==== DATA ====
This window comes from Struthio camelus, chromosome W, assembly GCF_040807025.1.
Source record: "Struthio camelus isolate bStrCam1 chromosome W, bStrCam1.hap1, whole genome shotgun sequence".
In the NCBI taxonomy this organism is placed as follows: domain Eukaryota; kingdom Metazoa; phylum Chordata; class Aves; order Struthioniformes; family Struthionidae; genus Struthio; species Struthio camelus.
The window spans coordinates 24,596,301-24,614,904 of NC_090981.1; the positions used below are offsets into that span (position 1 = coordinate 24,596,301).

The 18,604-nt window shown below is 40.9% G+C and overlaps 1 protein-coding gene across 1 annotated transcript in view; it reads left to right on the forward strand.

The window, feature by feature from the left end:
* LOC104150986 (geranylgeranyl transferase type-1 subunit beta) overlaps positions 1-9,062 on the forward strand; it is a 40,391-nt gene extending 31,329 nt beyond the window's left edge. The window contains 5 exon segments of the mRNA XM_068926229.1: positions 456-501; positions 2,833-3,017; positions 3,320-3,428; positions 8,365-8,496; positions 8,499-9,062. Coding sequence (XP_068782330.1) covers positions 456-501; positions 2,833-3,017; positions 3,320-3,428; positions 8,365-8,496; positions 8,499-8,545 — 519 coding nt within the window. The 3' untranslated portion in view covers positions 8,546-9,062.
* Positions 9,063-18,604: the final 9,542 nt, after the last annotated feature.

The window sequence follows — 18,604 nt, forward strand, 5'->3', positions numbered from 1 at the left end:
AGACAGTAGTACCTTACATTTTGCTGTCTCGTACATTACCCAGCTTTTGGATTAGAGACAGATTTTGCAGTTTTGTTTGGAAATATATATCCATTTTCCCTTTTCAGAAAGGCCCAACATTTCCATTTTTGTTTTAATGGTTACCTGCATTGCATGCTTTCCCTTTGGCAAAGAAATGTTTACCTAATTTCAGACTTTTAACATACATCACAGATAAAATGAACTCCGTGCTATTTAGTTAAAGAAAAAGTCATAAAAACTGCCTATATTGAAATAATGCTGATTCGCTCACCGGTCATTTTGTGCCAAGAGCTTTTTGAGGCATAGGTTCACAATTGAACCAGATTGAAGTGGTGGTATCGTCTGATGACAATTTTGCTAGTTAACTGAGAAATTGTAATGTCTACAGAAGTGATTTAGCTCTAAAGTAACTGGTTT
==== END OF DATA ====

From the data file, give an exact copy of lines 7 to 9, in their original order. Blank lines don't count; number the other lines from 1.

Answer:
* LOC104150986 (geranylgeranyl transferase type-1 subunit beta) overlaps positions 1-9,062 on the forward strand; it is a 40,391-nt gene extending 31,329 nt beyond the window's left edge. The window contains 5 exon segments of the mRNA XM_068926229.1: positions 456-501; positions 2,833-3,017; positions 3,320-3,428; positions 8,365-8,496; positions 8,499-9,062. Coding sequence (XP_068782330.1) covers positions 456-501; positions 2,833-3,017; positions 3,320-3,428; positions 8,365-8,496; positions 8,499-8,545 — 519 coding nt within the window. The 3' untranslated portion in view covers positions 8,546-9,062.
* Positions 9,063-18,604: the final 9,542 nt, after the last annotated feature.

The window sequence follows — 18,604 nt, forward strand, 5'->3', positions numbered from 1 at the left end: